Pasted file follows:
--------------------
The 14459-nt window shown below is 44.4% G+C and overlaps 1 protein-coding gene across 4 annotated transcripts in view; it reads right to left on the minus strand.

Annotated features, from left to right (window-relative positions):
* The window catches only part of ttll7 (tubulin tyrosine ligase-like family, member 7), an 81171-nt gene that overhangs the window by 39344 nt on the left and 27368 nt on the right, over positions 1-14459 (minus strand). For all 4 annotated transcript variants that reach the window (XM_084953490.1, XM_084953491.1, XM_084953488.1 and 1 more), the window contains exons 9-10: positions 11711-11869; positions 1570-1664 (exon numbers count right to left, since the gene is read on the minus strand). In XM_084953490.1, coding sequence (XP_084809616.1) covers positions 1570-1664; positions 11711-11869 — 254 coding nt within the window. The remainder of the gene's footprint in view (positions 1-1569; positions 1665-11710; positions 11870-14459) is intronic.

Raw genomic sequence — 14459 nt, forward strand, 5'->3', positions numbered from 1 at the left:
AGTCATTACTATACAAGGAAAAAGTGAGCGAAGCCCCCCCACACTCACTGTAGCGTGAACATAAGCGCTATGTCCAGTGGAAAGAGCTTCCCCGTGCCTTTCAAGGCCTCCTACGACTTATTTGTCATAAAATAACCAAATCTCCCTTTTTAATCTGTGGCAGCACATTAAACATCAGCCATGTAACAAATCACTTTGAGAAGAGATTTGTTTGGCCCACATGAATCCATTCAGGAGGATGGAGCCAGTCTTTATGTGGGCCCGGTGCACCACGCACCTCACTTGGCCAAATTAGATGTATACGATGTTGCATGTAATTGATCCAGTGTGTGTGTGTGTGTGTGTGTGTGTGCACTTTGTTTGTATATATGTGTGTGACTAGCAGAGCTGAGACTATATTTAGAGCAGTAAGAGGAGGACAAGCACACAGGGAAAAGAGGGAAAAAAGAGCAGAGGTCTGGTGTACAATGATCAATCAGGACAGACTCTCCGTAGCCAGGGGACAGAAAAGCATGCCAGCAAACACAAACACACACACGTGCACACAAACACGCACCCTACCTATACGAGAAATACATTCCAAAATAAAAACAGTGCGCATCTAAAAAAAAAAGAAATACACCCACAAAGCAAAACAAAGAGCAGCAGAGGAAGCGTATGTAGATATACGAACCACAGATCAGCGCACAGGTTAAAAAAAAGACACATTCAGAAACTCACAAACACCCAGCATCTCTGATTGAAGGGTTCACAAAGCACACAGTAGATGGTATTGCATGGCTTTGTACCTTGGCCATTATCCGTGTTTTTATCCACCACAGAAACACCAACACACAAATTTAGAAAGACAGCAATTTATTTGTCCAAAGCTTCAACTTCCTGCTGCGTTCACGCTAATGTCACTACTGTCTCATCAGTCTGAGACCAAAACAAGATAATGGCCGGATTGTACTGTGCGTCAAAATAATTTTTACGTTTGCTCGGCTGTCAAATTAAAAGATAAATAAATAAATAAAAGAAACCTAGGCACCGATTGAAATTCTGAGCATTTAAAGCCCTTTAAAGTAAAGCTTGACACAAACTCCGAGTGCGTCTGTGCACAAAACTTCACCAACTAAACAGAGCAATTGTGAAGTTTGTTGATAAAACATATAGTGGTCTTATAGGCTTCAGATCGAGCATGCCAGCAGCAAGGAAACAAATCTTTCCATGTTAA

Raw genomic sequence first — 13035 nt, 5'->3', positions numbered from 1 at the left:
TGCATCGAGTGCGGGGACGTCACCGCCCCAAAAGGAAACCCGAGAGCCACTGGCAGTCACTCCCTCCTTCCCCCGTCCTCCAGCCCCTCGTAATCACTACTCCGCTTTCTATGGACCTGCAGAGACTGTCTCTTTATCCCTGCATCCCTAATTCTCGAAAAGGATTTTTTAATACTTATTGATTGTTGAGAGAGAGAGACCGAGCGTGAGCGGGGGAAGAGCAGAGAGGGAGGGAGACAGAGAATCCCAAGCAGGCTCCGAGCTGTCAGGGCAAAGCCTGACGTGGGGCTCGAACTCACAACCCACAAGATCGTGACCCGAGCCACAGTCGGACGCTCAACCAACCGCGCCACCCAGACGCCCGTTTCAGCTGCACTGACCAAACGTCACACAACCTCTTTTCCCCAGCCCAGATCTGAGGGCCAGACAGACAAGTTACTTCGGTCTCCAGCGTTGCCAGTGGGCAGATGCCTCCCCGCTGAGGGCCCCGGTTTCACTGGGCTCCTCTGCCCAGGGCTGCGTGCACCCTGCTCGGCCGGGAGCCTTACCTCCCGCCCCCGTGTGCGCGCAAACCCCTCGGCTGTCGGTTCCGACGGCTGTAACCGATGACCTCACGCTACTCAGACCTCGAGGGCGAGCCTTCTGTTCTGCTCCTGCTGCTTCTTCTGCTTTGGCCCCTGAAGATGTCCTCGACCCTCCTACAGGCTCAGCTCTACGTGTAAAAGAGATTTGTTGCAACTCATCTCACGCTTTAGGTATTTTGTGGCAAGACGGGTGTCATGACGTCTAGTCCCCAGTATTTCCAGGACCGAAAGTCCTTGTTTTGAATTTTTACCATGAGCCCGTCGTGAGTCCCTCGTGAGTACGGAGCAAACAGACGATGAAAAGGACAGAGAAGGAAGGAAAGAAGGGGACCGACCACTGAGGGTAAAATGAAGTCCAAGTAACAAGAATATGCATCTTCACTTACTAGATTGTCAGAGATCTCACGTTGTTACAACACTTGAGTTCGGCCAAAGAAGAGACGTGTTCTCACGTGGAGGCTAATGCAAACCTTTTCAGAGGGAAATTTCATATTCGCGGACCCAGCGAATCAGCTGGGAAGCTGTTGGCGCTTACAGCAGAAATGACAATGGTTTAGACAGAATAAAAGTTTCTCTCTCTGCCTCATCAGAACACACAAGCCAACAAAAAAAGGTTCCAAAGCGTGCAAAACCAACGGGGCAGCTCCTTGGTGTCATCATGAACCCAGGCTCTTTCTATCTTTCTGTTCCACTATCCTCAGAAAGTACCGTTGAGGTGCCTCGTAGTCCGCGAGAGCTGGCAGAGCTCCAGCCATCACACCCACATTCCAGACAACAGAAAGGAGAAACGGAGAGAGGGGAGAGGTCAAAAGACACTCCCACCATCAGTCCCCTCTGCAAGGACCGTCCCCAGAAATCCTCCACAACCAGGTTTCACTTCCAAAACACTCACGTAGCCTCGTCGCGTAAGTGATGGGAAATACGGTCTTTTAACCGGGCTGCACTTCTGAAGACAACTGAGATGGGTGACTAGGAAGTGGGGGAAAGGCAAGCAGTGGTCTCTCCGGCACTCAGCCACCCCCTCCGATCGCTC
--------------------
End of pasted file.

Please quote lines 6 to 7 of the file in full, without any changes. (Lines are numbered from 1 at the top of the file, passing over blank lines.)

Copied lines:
Raw genomic sequence first — 13035 nt, 5'->3', positions numbered from 1 at the left:
TGCATCGAGTGCGGGGACGTCACCGCCCCAAAAGGAAACCCGAGAGCCACTGGCAGTCACTCCCTCCTTCCCCCGTCCTCCAGCCCCTCGTAATCACTACTCCGCTTTCTATGGACCTGCAGAGACTGTCTCTTTATCCCTGCATCCCTAATTCTCGAAAAGGATTTTTTAATACTTATTGATTGTTGAGAGAGAGAGACCGAGCGTGAGCGGGGGAAGAGCAGAGAGGGAGGGAGACAGAGAATCCCAAGCAGGCTCCGAGCTGTCAGGGCAAAGCCTGACGTGGGGCTCGAACTCACAACCCACAAGATCGTGACCCGAGCCACAGTCGGACGCTCAACCAACCGCGCCACCCAGACGCCCGTTTCAGCTGCACTGACCAAACGTCACACAACCTCTTTTCCCCAGCCCAGATCTGAGGGCCAGACAGACAAGTTACTTCGGTCTCCAGCGTTGCCAGTGGGCAGATGCCTCCCCGCTGAGGGCCCCGGTTTCACTGGGCTCCTCTGCCCAGGGCTGCGTGCACCCTGCTCGGCCGGGAGCCTTACCTCCCGCCCCCGTGTGCGCGCAAACCCCTCGGCTGTCGGTTCCGACGGCTGTAACCGATGACCTCACGCTACTCAGACCTCGAGGGCGAGCCTTCTGTTCTGCTCCTGCTGCTTCTTCTGCTTTGGCCCCTGAAGATGTCCTCGACCCTCCTACAGGCTCAGCTCTACGTGTAAAAGAGATTTGTTGCAACTCATCTCACGCTTTAGGTATTTTGTGGCAAGACGGGTGTCATGACGTCTAGTCCCCAGTATTTCCAGGACCGAAAGTCCTTGTTTTGAATTTTTACCATGAGCCCGTCGTGAGTCCCTCGTGAGTACGGAGCAAACAGACGATGAAAAGGACAGAGAAGGAAGGAAAGAAGGGGACCGACCACTGAGGGTAAAATGAAGTCCAAGTAACAAGAATATGCATCTTCACTTACTAGATTGTCAGAGATCTCACGTTGTTACAACACTTGAGTTCGGCCAAAGAAGAGACGTGTTCTCACGTGGAGGCTAATGCAAACCTTTTCAGAGGGAAATTTCATATTCGCGGACCCAGCGAATCAGCTGGGAAGCTGTTGGCGCTTACAGCAGAAATGACAATGGTTTAGACAGAATAAAAGTTTCTCTCTCTGCCTCATCAGAACACACAAGCCAACAAAAAAAGGTTCCAAAGCGTGCAAAACCAACGGGGCAGCTCCTTGGTGTCATCATGAACCCAGGCTCTTTCTATCTTTCTGTTCCACTATCCTCAGAAAGTACCGTTGAGGTGCCTCGTAGTCCGCGAGAGCTGGCAGAGCTCCAGCCATCACACCCACATTCCAGACAACAGAAAGGAGAAACGGAGAGAGGGGAGAGGTCAAAAGACACTCCCACCATCAGTCCCCTCTGCAAGGACCGTCCCCAGAAATCCTCCACAACCAGGTTTCACTTCCAAAACACTCACGTAGCCTCGTCGCGTAAGTGATGGGAAATACGGTCTTTTAACCGGGCTGCACTTCTGAAGACAACTGAGATGGGTGACTAGGAAGTGGGGGAAAGGCAAGCAGTGGTCTCTCCGGCACTCAGCCACCCCCTCCGATCGCTC